Ever since I saw the pictures pop up in arts magazines, I have wanted to see the “colorful stairs of Beirut” live. The stairs were originally painted by a collective of young artists called Dihzahyners as project called Paint Up Beirut (through the link you can see more photos of the painting process and their other projects in the city). The stairs were on my list of places I really wanted to see, but unfortunately we were a bit too late: All the paint was gone and the stairs were back to their original grey color!
UPDATE: Jubran Elias, the co-founder of Dihzahyners contacted me in the comments and apparently we were by the wrong stairs! I had a hunch this might have been the case, but since Beirut doesn’t really have exact street addresses, we just went by what people thought were the correct stairs. I’m actually happy to hear it was just us who were in the wrong place and the stairs still exist, in color! So ignore all my instructions and babbling :-), the correct information about the location of the stairs is in the comments section below. Here’s a link to their facebook page for information about paint up events and colorful inspiration from all over the world.
Beirut so needs more incentives like this. If they are ever doing painting when I’m there, count me in!
As a part of our artsy day, we also headed down to the Beirut Art Center. I first read about the center when it opened in 2009 in the New York Times, and wanted to visit ever since. Beirut has a vibrant theater, art and writers’ scene but unfortunately it seems to me as though for most Beirutis it’s a bit more underground than it deserves to be. A few years ago I was working for an arts festival here in Toronto and hosted a lovely bunch of young Arab authors, many of whom were from Beirut. Breaking social norms and questioning the status quo won’t necessarily earn you a golden hat in Lebanon although there are many who do it: Beirut is a city with strong roots in culture and art. Or perhaps it’s just the same as elsewhere in the world; people prefer to be entertained over being provoked. But art can not only provoke and entertain, it can also create beauty, and that’s why I thought the stairs were such a fabulous project: They colorful stairs were for everyone to see and enjoy, and brought visibility for the great things are being done in Beirut. It’s easy to just feel happy seeing all this color!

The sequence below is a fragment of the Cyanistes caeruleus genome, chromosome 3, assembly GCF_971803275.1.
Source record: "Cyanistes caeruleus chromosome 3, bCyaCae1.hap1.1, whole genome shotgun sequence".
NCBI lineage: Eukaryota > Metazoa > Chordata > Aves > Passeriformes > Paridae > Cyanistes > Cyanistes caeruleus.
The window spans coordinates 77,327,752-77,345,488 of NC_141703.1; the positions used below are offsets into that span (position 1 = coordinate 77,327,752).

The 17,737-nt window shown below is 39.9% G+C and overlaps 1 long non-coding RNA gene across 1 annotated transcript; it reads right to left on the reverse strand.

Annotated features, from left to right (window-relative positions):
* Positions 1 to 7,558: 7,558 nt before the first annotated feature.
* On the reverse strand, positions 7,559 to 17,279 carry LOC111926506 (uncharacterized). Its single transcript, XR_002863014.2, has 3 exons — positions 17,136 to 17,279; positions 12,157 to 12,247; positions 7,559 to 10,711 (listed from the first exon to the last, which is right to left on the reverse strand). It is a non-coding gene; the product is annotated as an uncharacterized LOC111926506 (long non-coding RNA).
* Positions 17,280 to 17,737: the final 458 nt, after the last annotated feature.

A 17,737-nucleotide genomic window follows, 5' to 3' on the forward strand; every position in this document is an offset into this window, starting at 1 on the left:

Beirut Art Center is a really nice space in a more industrial area of Beirut. This project too got a lot of publicity outside Lebanon, but hardly anyone I spoke about it in Lebanon knew about it! So, if you are ever in Beirut do go and support this place. They didn’t charge us anything for entry and it is a really nice space to go and experience. Just outside the center there was some nicely colored graffiti (if it says something offensive, I am sorry 🙂 I just like the colors!). Street art meets high art!And sorry about the odd layout of the text in this post: For some reason WordPress isn’t cooperating with me today!